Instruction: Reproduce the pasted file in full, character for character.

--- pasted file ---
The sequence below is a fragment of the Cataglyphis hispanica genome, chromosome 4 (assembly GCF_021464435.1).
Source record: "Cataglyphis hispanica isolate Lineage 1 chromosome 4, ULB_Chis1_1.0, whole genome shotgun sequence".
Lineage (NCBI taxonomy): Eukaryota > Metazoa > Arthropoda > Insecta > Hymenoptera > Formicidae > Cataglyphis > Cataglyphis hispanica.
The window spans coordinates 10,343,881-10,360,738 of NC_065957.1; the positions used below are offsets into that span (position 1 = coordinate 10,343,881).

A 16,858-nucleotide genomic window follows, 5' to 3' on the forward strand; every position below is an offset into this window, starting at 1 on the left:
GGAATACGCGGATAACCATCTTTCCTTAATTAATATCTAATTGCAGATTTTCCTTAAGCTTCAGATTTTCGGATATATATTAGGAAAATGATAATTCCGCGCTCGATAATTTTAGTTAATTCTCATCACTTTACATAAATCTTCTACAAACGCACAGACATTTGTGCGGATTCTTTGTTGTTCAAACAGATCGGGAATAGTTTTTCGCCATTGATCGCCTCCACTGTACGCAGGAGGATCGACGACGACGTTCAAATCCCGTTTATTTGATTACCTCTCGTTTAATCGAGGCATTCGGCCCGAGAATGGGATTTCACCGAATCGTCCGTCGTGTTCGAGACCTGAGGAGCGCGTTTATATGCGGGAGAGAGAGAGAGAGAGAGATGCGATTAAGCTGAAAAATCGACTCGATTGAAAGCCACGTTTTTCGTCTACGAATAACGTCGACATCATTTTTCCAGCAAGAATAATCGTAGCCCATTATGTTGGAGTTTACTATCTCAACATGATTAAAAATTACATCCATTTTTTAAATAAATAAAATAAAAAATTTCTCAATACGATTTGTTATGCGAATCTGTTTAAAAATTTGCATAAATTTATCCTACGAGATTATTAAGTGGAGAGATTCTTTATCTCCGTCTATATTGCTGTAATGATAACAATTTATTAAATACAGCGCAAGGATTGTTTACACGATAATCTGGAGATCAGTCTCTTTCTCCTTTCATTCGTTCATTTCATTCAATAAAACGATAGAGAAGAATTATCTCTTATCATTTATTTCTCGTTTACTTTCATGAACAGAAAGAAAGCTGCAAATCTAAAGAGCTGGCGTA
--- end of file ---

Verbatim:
The sequence below is a fragment of the Cataglyphis hispanica genome, chromosome 4 (assembly GCF_021464435.1).
Source record: "Cataglyphis hispanica isolate Lineage 1 chromosome 4, ULB_Chis1_1.0, whole genome shotgun sequence".
Lineage (NCBI taxonomy): Eukaryota > Metazoa > Arthropoda > Insecta > Hymenoptera > Formicidae > Cataglyphis > Cataglyphis hispanica.
The window spans coordinates 10,343,881-10,360,738 of NC_065957.1; the positions used below are offsets into that span (position 1 = coordinate 10,343,881).

A 16,858-nucleotide genomic window follows, 5' to 3' on the forward strand; every position below is an offset into this window, starting at 1 on the left:
GGAATACGCGGATAACCATCTTTCCTTAATTAATATCTAATTGCAGATTTTCCTTAAGCTTCAGATTTTCGGATATATATTAGGAAAATGATAATTCCGCGCTCGATAATTTTAGTTAATTCTCATCACTTTACATAAATCTTCTACAAACGCACAGACATTTGTGCGGATTCTTTGTTGTTCAAACAGATCGGGAATAGTTTTTCGCCATTGATCGCCTCCACTGTACGCAGGAGGATCGACGACGACGTTCAAATCCCGTTTATTTGATTACCTCTCGTTTAATCGAGGCATTCGGCCCGAGAATGGGATTTCACCGAATCGTCCGTCGTGTTCGAGACCTGAGGAGCGCGTTTATATGCGGGAGAGAGAGAGAGAGAGAGATGCGATTAAGCTGAAAAATCGACTCGATTGAAAGCCACGTTTTTCGTCTACGAATAACGTCGACATCATTTTTCCAGCAAGAATAATCGTAGCCCATTATGTTGGAGTTTACTATCTCAACATGATTAAAAATTACATCCATTTTTTAAATAAATAAAATAAAAAATTTCTCAATACGATTTGTTATGCGAATCTGTTTAAAAATTTGCATAAATTTATCCTACGAGATTATTAAGTGGAGAGATTCTTTATCTCCGTCTATATTGCTGTAATGATAACAATTTATTAAATACAGCGCAAGGATTGTTTACACGATAATCTGGAGATCAGTCTCTTTCTCCTTTCATTCGTTCATTTCATTCAATAAAACGATAGAGAAGAATTATCTCTTATCATTTATTTCTCGTTTACTTTCATGAACAGAAAGAAAGCTGCAAATCTAAAGAGCTGGCGTA